The Most Important Study Abroad Tips, as Told by Study Abroad Alums

Visit Ikea, get lost, learn something new and make experiences you'll never forget.

We spoke to students around the country to learn more about making the most out of an educational trip abroad. 

What better way to prepare for your new adventure than with advice from avid-travelers who have been in your place? From getting lost in Amsterdam to meeting European communications professionals, these are their stories.

Travel, and travel often.

"Make a list of places you want to go to and make sure to go see them all. You may be exhausted by the end of it but you’ll be so happy you visited every place on your list," said Hailey Prichard, a former student at the  University of Southern Mississippi. "I studied Journalism in London for the majority of my month-long program, but I also visited Berlin, Dublin, Brussels, and Brugge. My favorite memory, however, was spending the day in Brighton, England. It's the cutest place that offers such great shopping and food."

Enjoy the immersive experience.

"I loved that we got to go visit different places every day," said Prichard. "Classes weren’t just sit down lectures, but more so tours and observations. We met with a different person or business every day. For example, one day we visited CNN London and another day we visited Twickenham to learn about Rugby, Oxford University and many more places."

Aubrey Robinson in Prague

Take a trip to Ikea.

"The first week in Prague, my roommate and I decided to go to Ikea to get items for our dorm," said Aubrey Robinson, a student at San Diego State University. "We went, got some essentials and ate at the food court—of course."

Thoroughly research transportation options. 

"I went on a trip to Amsterdam with a group of students, but upon our arrival, we realized our accommodations were a 3-hour bus ride from the city," said Robinson. "After a couple of hours, many bus transfers and a mile walk from the last station, we arrived at the cutest house on a bed of rivers."

Don't be afraid to get lost.

"While in Czech, my roommate and I ended up getting lost," Robinson said. "Our phones were dying, we had little data, no one in this town spoke English and we couldn’t use translation or navigation apps. Luckily, after taking a few trains and a bus, we got into an area where we were able to request an Uber. What could’ve been a stressful situation, turned out to be pretty exciting? We had to figure out a way to get home by ourselves. It was good reassurance that I’d be able to handle whatever’s thrown my way, even in a foreign country. I also got to experience the beautiful Czech countryside which I wouldn’t have before!"

Denajia Lowery in Greece

Learn from the cultural exchange.

"For three weeks the Greek students came to our university to study with us," said Denajia Lowery, a graduate from Virginia Commonwealth University. "We learned about consulting and worked with local companies on a group project. We also took courses in Greek culture and language. After that, we traveled to Athens for two weeks to do the same. The program was amazing. I was able to get a taste of what it’s like to work in different countries from people with different backgrounds, and I realized I really could live and work abroad."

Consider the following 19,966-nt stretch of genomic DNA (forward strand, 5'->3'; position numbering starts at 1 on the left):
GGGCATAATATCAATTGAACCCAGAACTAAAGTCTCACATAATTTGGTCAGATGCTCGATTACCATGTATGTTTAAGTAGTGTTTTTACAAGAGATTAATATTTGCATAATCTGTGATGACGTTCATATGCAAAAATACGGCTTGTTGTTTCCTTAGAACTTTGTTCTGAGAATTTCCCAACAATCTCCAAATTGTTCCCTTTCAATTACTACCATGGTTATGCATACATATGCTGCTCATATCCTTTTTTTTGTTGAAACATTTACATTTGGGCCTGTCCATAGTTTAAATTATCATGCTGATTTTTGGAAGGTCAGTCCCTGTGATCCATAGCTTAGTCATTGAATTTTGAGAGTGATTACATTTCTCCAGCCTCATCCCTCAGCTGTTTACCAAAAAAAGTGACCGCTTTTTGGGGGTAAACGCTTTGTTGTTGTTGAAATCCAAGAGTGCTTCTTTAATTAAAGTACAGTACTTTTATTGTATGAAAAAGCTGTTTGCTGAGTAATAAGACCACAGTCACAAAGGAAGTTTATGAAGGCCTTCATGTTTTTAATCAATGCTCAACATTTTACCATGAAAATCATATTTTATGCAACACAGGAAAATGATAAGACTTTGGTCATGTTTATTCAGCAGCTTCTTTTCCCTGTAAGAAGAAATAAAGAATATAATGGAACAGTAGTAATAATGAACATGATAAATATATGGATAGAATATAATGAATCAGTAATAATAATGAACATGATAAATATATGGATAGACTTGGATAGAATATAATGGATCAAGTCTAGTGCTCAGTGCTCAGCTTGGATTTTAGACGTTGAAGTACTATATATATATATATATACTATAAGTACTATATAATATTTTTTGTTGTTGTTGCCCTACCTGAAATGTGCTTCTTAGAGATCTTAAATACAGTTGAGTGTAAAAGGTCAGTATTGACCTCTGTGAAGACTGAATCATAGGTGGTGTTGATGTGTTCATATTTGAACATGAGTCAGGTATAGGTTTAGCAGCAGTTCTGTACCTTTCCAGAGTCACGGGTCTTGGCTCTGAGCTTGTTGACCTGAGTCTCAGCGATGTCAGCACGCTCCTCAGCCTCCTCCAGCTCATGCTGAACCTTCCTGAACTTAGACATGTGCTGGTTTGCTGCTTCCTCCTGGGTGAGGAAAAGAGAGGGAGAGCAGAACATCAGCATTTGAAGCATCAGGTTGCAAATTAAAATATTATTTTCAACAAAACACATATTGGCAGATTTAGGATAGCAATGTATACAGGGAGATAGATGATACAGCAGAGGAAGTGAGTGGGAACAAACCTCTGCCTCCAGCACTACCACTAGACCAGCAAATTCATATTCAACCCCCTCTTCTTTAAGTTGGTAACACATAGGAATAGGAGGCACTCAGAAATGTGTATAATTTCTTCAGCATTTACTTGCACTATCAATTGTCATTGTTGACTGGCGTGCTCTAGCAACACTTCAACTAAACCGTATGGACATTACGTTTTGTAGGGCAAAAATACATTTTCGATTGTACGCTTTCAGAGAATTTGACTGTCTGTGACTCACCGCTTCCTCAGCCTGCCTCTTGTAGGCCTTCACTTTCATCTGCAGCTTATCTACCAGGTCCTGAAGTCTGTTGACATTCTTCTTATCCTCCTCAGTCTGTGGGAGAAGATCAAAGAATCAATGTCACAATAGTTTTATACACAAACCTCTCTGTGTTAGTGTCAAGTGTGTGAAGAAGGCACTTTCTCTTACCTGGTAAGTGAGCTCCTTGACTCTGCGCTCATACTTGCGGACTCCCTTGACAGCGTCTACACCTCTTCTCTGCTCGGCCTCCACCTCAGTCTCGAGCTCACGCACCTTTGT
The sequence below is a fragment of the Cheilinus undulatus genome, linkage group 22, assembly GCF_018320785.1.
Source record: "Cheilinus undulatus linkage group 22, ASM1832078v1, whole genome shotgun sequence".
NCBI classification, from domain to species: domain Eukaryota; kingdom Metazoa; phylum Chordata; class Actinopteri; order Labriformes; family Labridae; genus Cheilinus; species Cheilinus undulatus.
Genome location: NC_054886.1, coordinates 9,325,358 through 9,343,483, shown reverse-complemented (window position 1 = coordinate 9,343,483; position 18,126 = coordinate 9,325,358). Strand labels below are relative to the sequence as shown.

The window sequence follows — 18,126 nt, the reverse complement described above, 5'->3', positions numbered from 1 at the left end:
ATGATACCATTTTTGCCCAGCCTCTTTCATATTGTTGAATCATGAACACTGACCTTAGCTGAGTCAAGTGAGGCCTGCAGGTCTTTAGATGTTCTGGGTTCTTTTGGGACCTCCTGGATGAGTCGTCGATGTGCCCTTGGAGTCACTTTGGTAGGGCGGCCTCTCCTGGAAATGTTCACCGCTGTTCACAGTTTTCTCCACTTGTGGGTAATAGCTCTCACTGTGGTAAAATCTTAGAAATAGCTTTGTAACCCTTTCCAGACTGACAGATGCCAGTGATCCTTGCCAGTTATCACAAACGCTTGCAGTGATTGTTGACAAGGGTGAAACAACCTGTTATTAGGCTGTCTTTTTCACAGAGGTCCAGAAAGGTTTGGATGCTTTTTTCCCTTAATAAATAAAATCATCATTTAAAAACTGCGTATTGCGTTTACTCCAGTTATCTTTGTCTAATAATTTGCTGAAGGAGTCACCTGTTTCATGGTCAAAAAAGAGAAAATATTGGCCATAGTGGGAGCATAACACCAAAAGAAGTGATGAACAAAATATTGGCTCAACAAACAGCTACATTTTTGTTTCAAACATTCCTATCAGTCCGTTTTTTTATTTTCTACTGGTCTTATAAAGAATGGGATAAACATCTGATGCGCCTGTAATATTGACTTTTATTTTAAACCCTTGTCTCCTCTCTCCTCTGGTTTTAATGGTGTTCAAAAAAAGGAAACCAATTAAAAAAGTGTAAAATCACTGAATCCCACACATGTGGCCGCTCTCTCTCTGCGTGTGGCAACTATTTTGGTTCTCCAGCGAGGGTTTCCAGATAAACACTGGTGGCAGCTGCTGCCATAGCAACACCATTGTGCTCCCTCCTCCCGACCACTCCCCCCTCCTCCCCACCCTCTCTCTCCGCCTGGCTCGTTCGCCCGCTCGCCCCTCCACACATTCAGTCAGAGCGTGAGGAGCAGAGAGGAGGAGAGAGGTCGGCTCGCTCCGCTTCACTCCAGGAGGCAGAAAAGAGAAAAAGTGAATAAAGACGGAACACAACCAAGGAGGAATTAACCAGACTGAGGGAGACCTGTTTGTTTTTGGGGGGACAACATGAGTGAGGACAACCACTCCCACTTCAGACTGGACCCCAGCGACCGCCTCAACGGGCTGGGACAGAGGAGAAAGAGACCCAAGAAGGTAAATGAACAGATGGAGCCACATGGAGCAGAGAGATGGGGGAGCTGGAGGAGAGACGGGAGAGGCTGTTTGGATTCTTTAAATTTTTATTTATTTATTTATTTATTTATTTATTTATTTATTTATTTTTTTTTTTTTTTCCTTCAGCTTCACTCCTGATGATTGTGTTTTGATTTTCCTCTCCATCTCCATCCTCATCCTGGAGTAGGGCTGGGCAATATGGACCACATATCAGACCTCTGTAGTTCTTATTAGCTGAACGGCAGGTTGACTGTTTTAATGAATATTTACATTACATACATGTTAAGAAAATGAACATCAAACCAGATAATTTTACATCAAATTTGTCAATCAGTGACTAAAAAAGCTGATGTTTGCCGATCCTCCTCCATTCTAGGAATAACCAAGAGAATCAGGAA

Taylor Ross studying abroad

Get to know the community.

"During my time in Europe, I studied abroad in London for photojournalism and British politics and spent my spring break backpacking through Croatia," said Taylor Ross, a former student at Howard University. "My friend and I wandered down a hiking trail and ran into the Hiking Club of Dubrovnik. From there, it turned into an afternoon of story sharing, that turned into an amazing dinner. It was the first time I'd traveled and really spent time outside of an itinerary, getting to know the people of that community. It was totally random, but one of my best memories—and now I have some really cool Croatian Facebook friends."

Get out of your comfort zone.

"If I were to study abroad again, I would have chosen a country with a vastly different culture," said Ross. "London was fun. It was great academically and has an amazing art scene, however, I quickly realized that I was craving the enrichment that you get from being plopped in cities where the first language isn't English." 

Lilia Souri in front of a camel

Don't over plan your trip.

"Being flexible and adaptable is imperative," said Lilia Souri, a former student at Virginia Commonwealth University. "If you're a strict planner, try to let loose and go with the flow. My experience was so great because I didn't over-plan anything. Take the experience as it comes and seize every opportunity to get out of your comfort zone. You won't regret it!"

Make new relationships.

"My study abroad experience was absolutely euphoric," said Souri. "My favorite memories were spent with the amazing friends I made. Some within my program, others were locals. I traveled to 14 different countries and every great memory was made with the people who made the moments so amazing. I love to travel because it introduces me to new relationships."

Lilia Souri with friends in Brussels

Do whatever it takes to study abroad.

"Don’t let anyone persuade you not to study abroad. Do it for yourself and your future. You’ll meet a variety of people and it can open a lot of opportunities for you," said Lowery. 

Robinson also agreed on this point. 

"I would say just do it—study abroad! The longer the better. I’ve heard a lot of people say they’d be nervous or scared of getting homesick, but after being there for four months, my only regret is that I couldn’t stay longer," said Robinson.

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